The Neko Case concert originally scheduled for June 26, 2020 at The Sheldon has been rescheduled to Sunday, June 27, 2021 at 8 p.m. Ticket buyers wishing to attend the rescheduled date should simply retain their current tickets and present them at the door on the newly scheduled date. Those who are not able to attend the rescheduled date are eligible to request a refund at the original point of purchase, but are asked to consider donating the cost of their tickets to the non-profit Sheldon Art Foundation.
Refunds should be requested by midnight on June 26, 2021 through MetroTix at 314-534-1111 or at [email protected].
Neko Case is the consummate career artist, with a fierce work ethic and a constant drive to search deeper within herself for creative growth. Rolling Stone calls her “one of America’s best and most ambitious songwriters.”
In 2018, Case released her latest album, Hell-On, five years after her last solo project, The Worse Things Get, the Harder I Fight, the Harder I Fight, the More I Love You. In the interim, she sang on Whiteout Conditions, the 2017 release from longtime bandmates the New Pornographers. The year before that, she released a vinyl box set of her solo work and joined k.d. Lang and Laura Veirs on the case/lang/veirs project.
She set to work on her new record looking for not just new stories but also new sounds. This time, she wanted to put herself in a setting far away from everything she knew. She recalled Björn Yttling’s skill with Lykke Li, Camera Obscura, and his own band, Peter Bjorn and John. The two met over breakfast in Washington, D.C., and decided to team up. By the time she went to Sweden in the fall of 2017, Case had already written songs with longtime collaborator Paul Rigby, laid down vocal and guitar tracks at WaveLab Studio in Tucson, and built Carnacial Singing, her recording space in Vermont. But in the middle of her stint in Stockholm, with the finish line in sight, she received a surreal 3 a.m. call telling her that her house was burning and would likely be completely destroyed. She felt panicked and helpless.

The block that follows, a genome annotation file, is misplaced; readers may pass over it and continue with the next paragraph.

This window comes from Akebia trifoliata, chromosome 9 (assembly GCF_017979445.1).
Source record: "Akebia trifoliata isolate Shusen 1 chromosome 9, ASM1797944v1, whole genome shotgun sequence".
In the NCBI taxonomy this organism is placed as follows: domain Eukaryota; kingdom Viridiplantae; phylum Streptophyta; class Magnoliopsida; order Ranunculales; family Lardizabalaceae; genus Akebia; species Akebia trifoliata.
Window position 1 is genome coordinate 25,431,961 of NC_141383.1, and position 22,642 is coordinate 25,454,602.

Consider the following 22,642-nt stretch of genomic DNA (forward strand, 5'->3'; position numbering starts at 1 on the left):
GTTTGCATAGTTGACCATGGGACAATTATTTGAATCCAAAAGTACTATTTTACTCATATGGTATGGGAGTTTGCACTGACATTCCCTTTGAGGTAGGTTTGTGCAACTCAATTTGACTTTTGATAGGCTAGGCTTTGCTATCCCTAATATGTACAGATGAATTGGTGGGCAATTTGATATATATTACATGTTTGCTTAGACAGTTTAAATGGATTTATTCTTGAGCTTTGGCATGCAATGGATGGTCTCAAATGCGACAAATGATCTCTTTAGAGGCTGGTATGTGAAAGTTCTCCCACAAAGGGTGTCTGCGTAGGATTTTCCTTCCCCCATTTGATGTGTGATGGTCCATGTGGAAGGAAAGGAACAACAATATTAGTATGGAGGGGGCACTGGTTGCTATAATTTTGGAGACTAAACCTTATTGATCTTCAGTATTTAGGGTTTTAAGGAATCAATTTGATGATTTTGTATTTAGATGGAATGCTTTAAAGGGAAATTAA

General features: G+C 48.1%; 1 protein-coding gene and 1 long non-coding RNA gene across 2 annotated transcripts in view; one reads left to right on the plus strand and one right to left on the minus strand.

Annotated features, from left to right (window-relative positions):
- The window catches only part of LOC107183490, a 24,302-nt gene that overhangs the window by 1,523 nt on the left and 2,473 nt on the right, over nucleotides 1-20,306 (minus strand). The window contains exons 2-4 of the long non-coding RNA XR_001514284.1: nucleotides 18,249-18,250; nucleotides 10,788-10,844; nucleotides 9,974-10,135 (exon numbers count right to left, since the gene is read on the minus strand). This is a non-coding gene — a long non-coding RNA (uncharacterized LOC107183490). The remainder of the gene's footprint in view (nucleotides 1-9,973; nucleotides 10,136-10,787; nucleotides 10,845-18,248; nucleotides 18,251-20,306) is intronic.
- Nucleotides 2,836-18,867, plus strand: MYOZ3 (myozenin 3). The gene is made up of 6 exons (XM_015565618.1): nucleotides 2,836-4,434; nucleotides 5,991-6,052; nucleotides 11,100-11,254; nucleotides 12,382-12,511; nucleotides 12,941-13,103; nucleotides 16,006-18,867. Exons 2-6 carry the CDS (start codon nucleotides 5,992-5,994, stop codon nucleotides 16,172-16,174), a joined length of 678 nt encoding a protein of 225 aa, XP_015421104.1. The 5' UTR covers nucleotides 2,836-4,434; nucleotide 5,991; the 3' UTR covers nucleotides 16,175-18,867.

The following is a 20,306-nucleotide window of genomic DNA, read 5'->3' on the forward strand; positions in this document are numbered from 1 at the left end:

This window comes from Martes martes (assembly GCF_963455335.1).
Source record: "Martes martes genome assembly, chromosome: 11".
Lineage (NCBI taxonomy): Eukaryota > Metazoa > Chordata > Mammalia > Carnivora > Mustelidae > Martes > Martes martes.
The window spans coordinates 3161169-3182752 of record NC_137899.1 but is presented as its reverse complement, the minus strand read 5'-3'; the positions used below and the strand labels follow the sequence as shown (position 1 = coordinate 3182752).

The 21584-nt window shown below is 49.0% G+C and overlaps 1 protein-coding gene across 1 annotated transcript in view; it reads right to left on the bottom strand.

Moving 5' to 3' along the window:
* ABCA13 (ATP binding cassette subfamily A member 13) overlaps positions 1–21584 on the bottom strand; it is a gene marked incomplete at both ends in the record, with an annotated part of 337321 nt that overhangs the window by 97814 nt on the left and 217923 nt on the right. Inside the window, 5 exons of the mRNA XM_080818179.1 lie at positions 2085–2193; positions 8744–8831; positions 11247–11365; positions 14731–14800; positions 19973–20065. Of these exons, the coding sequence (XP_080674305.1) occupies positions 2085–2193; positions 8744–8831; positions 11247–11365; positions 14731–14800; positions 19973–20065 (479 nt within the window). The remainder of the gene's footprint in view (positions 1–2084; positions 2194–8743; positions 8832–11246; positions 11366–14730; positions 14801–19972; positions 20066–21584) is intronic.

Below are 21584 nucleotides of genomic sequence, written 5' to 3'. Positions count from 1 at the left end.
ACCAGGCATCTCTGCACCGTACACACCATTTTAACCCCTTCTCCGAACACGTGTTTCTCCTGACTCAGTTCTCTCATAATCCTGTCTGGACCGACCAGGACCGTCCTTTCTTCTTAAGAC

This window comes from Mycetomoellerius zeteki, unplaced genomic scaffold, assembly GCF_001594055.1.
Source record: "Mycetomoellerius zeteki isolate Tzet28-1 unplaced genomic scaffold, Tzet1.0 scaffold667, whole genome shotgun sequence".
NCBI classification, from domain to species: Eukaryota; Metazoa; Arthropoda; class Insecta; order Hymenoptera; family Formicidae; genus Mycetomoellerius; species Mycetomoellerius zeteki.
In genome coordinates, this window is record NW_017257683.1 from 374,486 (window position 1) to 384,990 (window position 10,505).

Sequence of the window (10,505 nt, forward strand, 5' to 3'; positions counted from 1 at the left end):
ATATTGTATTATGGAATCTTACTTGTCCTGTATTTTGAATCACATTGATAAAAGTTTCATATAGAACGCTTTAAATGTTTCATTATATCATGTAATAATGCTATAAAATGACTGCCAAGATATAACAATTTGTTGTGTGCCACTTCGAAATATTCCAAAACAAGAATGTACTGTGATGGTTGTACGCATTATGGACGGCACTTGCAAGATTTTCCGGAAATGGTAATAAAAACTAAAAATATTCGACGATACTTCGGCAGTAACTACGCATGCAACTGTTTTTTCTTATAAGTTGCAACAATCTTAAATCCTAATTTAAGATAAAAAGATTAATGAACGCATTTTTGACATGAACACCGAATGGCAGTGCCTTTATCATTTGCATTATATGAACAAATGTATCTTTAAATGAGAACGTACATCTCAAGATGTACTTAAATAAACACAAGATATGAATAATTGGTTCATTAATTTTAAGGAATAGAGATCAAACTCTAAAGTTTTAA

She was hell-bent on not losing sight of the goal, reminding herself there was still beauty in the world and in the process of making music. She decided to climb inside her role as producer and wield it more directly. It just meant owning what she was already doing.
The record that came out of this reckoning delivers both familiar Neko Case and something different. Death, extinction, exploitation, tides, animals and adoration all blend recognizably. Case’s trademark narrative gaps, just large enough for listeners to enter each song, likewise remain. As with previous albums, Fox Confessor Brings the Flood and Middle Cyclone, Hell-On spins away from conventions of story, slipping into real life, with its fierce mess and blind catastrophes.
“I’m writing fairy tales, and I hear my life story in them, but they’re not about me,” Case says. “I still can’t figure out how to describe it. But I think that’s why we make music or write things. You’ve got to invent a new language.”
Sponsored by the William A. Kerr Foundation